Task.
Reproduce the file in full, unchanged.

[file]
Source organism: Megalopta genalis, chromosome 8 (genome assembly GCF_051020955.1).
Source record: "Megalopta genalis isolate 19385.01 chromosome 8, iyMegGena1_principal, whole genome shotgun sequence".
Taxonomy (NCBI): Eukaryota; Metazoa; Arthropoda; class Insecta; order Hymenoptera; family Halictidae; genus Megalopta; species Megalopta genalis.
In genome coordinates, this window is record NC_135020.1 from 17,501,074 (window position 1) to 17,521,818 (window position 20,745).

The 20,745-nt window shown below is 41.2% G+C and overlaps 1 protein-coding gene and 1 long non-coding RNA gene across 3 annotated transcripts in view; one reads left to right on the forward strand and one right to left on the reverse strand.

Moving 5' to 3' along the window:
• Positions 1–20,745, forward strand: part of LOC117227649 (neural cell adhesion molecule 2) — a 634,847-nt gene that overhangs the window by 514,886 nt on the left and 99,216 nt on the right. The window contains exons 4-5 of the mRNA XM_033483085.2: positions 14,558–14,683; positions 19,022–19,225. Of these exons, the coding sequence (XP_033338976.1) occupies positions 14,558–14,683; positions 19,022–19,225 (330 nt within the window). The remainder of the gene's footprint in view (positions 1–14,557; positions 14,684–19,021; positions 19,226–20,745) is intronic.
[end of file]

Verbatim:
Source organism: Megalopta genalis, chromosome 8 (genome assembly GCF_051020955.1).
Source record: "Megalopta genalis isolate 19385.01 chromosome 8, iyMegGena1_principal, whole genome shotgun sequence".
Taxonomy (NCBI): Eukaryota; Metazoa; Arthropoda; class Insecta; order Hymenoptera; family Halictidae; genus Megalopta; species Megalopta genalis.
In genome coordinates, this window is record NC_135020.1 from 17,501,074 (window position 1) to 17,521,818 (window position 20,745).

The 20,745-nt window shown below is 41.2% G+C and overlaps 1 protein-coding gene and 1 long non-coding RNA gene across 3 annotated transcripts in view; one reads left to right on the forward strand and one right to left on the reverse strand.

Moving 5' to 3' along the window:
• Positions 1–20,745, forward strand: part of LOC117227649 (neural cell adhesion molecule 2) — a 634,847-nt gene that overhangs the window by 514,886 nt on the left and 99,216 nt on the right. The window contains exons 4-5 of the mRNA XM_033483085.2: positions 14,558–14,683; positions 19,022–19,225. Of these exons, the coding sequence (XP_033338976.1) occupies positions 14,558–14,683; positions 19,022–19,225 (330 nt within the window). The remainder of the gene's footprint in view (positions 1–14,557; positions 14,684–19,021; positions 19,226–20,745) is intronic.